Lay 'em down, listen to 'em by myself
Then I thank God for my good health
Makin' beats hour after hour
When I'm done, I go take a shower
With soap, the beats I make are kinda dope
I hope they hold like a thick rope
If they don't, then I go start again
Making up beats that you comprehend
With the beat you can deliver a message
That's why I'm here in this session
Send a message out to a young brother
Stay in school, learn how to love each other
While the rap keep blowin' up, blowin' up
Negativity keep showin' up
Take a minute, and hour, a second
Evaluate the meaning of this record"
(Rob Base, Outstanding, 1990)
As he drove along, to the carnival, Torch Head sang along with Tina Turner's rendition of Let's Stay Together. He considered the version of this song, done by Al Green, to be a classic; and Torch Head was an absolute Al Green fiend. But he liked Tina Turner's version of this song a little better.
As far as he was concerned, on this tune, the Godmother of Rock n' Roll had out-soul-ed the King of Soul, Mr. Al Green.
"Let me be the one you come running to....
Yeah, let's stay together....
Loving you whether... whether
Times are good or bad, happy or sad"
(Tina Turner, Let's Stay Together, 1982)
He pulled into the parking lot rocking, talking about:
"Open sesame and let down the main gate
Before you scream EPMD you should wait
I roll with a posse, can you try to stop me
Also, yo, brothers try to pop me
On the sneak tip without me knowing
But I keep goin' and my rhyme keeps flowin'
Point on and I don't quit
I get pushed to the limit, and yo that's it
A young kiddie from the city
I have no fear and I have no pity
To run up on you and wax plus tax
Your gold, your money, and from your eyes, your contacts"
(EPMD, The Big Payback, 1989)
The time was getting on 11:30. They should be wrapping things up for the night. Torch Head came here to meet on of his procurement contacts.
He decided not to mask himself. It was late enough. If any straggling customers saw him, they would most likely think that Torch Head was part of the carnival. A human freak exhibit they hadn't gotten around to seeing that day.
Torch Head waited around back. He kept himself inconspicuous, in the shadows. It was after midnight when he finally saw his man retire to his trailer, alone. Apparently he was still a bachelor.
His name, what he went by, answered to exclusively, was the designation of Pike. He ran some of the games of so-called chance. Slowly but surely separating the marks from their money.
Torch Head knocked on the door.
It swung open. "What the hell?"
"If it isn't the ersatz Quasimodo," Torch Head said.
The face broke into an ear-to-ear smile. "Look what the cat wouldn't even bother dragging in."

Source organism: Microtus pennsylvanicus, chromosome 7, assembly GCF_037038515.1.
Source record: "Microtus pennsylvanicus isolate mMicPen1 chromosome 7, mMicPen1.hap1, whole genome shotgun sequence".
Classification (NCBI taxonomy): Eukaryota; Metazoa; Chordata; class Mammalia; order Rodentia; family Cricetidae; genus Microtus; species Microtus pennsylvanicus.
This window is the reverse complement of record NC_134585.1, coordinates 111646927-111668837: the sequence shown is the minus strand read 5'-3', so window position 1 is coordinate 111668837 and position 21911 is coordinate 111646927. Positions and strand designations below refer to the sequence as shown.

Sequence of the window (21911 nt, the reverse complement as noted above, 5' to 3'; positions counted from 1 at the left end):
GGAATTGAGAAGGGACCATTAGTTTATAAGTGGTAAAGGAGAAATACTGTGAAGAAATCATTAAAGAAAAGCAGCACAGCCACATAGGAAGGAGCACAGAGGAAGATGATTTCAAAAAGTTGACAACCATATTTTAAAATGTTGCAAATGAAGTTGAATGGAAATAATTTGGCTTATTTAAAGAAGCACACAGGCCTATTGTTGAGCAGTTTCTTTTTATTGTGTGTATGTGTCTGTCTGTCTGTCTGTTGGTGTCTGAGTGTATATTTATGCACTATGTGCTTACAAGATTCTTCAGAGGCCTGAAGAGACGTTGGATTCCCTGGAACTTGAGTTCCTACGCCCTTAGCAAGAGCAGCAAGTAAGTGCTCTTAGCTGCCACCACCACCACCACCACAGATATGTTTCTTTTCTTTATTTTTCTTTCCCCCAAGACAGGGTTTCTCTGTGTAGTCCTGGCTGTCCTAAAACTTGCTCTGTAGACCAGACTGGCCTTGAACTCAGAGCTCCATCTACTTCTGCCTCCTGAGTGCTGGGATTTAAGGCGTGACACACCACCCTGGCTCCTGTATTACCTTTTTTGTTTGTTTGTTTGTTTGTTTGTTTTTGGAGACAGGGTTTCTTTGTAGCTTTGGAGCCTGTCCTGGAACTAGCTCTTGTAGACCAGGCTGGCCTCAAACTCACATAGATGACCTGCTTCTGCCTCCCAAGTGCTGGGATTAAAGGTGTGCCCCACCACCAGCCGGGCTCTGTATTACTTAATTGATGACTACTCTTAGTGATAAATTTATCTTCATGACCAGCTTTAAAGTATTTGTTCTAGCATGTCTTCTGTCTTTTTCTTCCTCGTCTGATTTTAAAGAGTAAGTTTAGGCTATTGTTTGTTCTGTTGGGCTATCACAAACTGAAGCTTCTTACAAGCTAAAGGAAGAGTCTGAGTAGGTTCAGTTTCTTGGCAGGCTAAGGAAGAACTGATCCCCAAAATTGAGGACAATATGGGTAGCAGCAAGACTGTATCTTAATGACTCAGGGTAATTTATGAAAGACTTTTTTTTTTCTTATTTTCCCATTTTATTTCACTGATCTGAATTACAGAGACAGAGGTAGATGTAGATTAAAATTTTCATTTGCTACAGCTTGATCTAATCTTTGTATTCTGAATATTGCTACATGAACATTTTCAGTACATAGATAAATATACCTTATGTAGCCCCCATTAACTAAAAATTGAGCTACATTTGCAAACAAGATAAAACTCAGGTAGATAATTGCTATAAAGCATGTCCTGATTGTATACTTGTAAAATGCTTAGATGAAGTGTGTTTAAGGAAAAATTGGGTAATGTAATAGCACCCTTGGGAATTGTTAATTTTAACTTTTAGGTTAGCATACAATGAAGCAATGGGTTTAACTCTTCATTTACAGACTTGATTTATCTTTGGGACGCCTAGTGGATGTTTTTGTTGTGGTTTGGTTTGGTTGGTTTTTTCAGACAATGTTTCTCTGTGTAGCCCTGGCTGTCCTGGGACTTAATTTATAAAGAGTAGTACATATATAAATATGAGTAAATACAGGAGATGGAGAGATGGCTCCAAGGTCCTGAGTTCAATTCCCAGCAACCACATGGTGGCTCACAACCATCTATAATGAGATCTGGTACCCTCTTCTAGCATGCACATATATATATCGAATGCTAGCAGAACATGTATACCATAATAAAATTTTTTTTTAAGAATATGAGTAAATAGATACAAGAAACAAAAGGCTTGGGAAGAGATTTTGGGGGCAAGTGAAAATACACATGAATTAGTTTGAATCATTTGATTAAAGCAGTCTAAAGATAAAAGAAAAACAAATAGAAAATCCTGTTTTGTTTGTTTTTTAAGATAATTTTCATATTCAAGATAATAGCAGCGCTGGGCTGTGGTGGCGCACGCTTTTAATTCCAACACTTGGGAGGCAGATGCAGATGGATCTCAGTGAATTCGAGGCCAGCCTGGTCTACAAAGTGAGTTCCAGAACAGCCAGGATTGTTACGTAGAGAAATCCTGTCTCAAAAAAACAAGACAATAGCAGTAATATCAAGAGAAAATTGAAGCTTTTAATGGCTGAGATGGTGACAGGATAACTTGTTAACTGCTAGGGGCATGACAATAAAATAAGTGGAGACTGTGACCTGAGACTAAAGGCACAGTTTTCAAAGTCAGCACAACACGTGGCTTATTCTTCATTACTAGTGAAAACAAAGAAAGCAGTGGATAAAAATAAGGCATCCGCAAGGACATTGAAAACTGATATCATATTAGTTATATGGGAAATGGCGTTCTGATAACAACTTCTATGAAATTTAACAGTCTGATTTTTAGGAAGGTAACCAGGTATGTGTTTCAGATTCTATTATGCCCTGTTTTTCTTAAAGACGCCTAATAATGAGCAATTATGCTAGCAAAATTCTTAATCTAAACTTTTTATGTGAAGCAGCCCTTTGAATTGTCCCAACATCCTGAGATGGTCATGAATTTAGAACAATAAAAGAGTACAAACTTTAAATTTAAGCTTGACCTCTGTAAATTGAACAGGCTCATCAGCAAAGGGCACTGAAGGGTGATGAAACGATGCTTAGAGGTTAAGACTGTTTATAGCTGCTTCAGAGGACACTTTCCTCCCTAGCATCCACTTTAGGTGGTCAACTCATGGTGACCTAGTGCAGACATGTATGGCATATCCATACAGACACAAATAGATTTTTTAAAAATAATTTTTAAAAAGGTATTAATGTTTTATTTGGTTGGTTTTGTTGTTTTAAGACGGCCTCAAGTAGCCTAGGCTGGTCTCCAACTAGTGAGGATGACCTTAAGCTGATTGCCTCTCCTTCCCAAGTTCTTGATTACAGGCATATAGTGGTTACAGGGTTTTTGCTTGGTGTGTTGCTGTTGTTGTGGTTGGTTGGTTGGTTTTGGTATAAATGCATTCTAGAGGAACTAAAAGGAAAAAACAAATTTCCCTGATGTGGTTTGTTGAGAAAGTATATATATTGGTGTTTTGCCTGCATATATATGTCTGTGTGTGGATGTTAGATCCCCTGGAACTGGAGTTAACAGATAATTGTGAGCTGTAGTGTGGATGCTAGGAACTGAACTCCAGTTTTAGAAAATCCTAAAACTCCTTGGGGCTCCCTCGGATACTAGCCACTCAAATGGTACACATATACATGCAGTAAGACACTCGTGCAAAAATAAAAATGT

"Get in here," Pike said, drawing Torch Head into the trailer. He turned on the light. "How long's it been, three, four years?"
"Five," Torch Head said, as he watched Pike remove his fake hump and fake orthopedic right shoe, which faked a club foot----props he used to garner more sympathy from the marks.
"So, how're you doin,' man?" Torch Head said.
"Still a hustler, baby!" Pike said.
"I can tell."
"My face is on fire!"
"I heard that," said Pike. "Keep on keeping on?"
"'til the day I die."
"I know that's right."
Pike moved to his mini fridge and got out a couple of bottled beers. "You still in the business?"
"You know it," Torch Head said, accepting a beer with a nod of thanks. "You?" He was referring to the business of procurement.
Pike shrugged. "Sure."
They clinked bottles.
"That why you out this way?" Pike said. "On a job?"
"What you want?"
"A stun gun, Pike."
"Okay. What else?"
"Just the stun gun."
"Not expecting much trouble, then?"
"Nah, my guy's old and slow now. Its been more than twenty years. An old case."
It was an easy order to fill. Pike had one of those on the premises.
Torch Head finished his beer, paid for the stun gun, embraced with his friend again, and left the premises.
The Fugitive woke up screaming, "Easter Island meat slinky! Easter Island meat slinky!"
"... a slinky, a slinky, a wonderful, wonderful toy."
"... a slinky, a slinky, fun for a girl and a boy."
The Fugitive had two basic kinds of dreams, with minor variations on those general themes. He found himself in a desert; he was set up something like a Cary Grant, North by Northwest situation.
Standing around wondering where he was, where "here" was, and how he got there. Trying to figure out what direction to go, to get... where? He did not even know where he wanted or needed to go.
Just as he was beginning to think about water, he heard a sound. He couldn't imagine what it was. Kind of like someone was scrubbing the desert with a Brillo pad. Only it wasn't a back and forth motion he was hearing...
No... it was more like some kind of bulldozer, or some other earth-moving machine, moving steadily in one direction. He turned to look, here and there, before he saw it coming right at him.